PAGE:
Yes, I read the Hydrogen documentation and that’s when the magic began

Then I realised the following:

  1. In Archlinux, I would need to install Hydrogen from the terminal, apk install Hydrogen.
  2. Then, once I am inside Atom, I’d have to install R, and Python as processes inside Atom. So, I’d have to install apk install atom-language-r to get Hydrogen working in Atom.
  3. Then the beauty of working with Hydrogen unfolds. You start an asciidoc document, and you will need to install all the packages from asciidoctor, so install asciidoc-preview package within Atom.
  4. Now, start a new document and call it say mydocument.adoc This will open an asciidoc document within Atom with its own code segments. Let’s say your document looks like this:
= This is the title of my document== This is the second level header or a sectionThis is my regular text written in Asciidoc. For adding hyperlink to say Medium, I'd write something like  or say  or link:[Medium]. If you want to insert tables, you can do something like:
| Header 1 |Heading of table
|data for first column |data for second column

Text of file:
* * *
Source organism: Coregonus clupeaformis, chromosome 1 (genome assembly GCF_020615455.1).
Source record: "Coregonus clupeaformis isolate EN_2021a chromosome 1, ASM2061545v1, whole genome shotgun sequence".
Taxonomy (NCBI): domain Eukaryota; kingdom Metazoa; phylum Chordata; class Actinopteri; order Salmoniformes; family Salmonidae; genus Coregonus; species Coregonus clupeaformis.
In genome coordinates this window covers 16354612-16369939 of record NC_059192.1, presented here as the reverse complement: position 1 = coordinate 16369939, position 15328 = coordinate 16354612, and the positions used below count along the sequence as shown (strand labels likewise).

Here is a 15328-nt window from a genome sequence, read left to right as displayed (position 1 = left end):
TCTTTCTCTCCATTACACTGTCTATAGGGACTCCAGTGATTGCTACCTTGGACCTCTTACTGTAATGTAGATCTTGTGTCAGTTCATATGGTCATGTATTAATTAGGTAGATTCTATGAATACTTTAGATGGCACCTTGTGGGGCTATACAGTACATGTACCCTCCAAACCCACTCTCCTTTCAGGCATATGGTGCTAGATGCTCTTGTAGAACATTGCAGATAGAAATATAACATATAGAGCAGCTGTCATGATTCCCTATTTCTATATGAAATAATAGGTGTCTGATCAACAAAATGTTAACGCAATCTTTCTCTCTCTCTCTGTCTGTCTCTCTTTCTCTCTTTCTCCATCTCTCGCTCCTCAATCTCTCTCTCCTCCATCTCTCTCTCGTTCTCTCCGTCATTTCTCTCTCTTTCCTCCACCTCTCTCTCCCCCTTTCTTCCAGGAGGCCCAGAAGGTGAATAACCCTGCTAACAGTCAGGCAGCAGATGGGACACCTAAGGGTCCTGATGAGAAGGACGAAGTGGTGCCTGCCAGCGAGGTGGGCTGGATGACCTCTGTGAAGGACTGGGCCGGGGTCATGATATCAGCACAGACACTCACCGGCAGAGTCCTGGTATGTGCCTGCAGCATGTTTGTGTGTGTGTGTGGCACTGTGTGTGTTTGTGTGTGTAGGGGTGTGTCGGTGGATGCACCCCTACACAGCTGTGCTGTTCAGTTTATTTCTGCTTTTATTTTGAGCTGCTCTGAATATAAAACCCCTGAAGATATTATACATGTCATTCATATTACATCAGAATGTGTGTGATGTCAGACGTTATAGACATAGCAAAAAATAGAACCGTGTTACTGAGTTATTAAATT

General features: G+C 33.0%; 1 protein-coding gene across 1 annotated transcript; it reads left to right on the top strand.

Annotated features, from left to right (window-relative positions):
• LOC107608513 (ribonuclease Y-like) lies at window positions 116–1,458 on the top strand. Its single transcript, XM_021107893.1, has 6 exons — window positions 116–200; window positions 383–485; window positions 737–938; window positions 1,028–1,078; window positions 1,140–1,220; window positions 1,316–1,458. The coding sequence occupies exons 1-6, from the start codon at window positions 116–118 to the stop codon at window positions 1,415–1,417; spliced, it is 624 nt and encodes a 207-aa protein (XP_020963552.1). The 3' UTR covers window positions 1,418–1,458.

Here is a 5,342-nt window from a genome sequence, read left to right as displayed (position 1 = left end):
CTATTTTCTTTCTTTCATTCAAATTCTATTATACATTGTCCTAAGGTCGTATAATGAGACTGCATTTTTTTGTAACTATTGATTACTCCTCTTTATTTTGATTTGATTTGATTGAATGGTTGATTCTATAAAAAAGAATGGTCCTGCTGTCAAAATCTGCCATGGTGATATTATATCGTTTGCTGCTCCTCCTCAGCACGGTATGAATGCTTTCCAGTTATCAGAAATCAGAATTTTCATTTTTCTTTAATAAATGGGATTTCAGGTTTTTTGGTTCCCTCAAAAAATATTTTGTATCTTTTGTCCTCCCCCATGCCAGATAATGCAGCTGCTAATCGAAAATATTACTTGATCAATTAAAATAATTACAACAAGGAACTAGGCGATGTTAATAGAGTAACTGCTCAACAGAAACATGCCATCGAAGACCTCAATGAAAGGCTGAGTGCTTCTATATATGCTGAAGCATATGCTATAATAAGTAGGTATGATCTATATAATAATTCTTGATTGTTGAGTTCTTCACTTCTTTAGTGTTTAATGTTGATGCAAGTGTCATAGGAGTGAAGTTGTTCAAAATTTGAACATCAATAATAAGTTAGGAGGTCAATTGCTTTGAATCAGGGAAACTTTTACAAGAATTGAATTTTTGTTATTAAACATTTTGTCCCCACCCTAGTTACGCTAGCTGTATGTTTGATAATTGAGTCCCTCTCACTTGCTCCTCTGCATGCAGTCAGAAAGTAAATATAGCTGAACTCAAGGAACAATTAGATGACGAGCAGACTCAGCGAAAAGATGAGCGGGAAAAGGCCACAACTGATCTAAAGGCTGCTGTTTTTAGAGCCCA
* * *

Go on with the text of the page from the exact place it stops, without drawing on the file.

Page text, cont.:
This will put a table in the document. And on you go, adding citations as <<citeid>> and add a reference block at the end of the document. == Now add a code block
Add a code block. We will do some simple analyses, see
[source, R]
data(mtcars) mtcars %>%
head() %>%
== References
* [[[citeid]]] Full reference ...

So far, it’d look like a regular asciidoc document. If you activated the asciidoc-preview component using ctrl-shift-a in Linux, you’d see a pane of html document and you keep working on the document. But you want a data driven document which is why you installed Hydrogen in the first place. So, now, you activate R instead of asciidoc and move your cursor inside the R code block. Then press ctrl-enter As you do, Hydrogen window opens and you get to see the code executed. Some points:

  • You need to use the R ascii package install.packages("ascii") to get full value of the tables. You cannot do this using kable or xtable to put out pretty tables.
  • Use the ascii(table_data) to output table formatted as asciidoc tables.

This is where magic happens now. You have the power of asciidoc+R all in the same document happening seamlessly. I am happier with this compared with my other workflow where I have to rely on knitr first to transform a file with the extension .Radoc and then weave with knitr again to get the full functionality. Here, you have ONE hydrogen document with the parts included and it just works.

Hydrogen rocks.

Associate Professor of Epidemiology and Environmental Health at the University of Canterbury, New Zealand. Also in:

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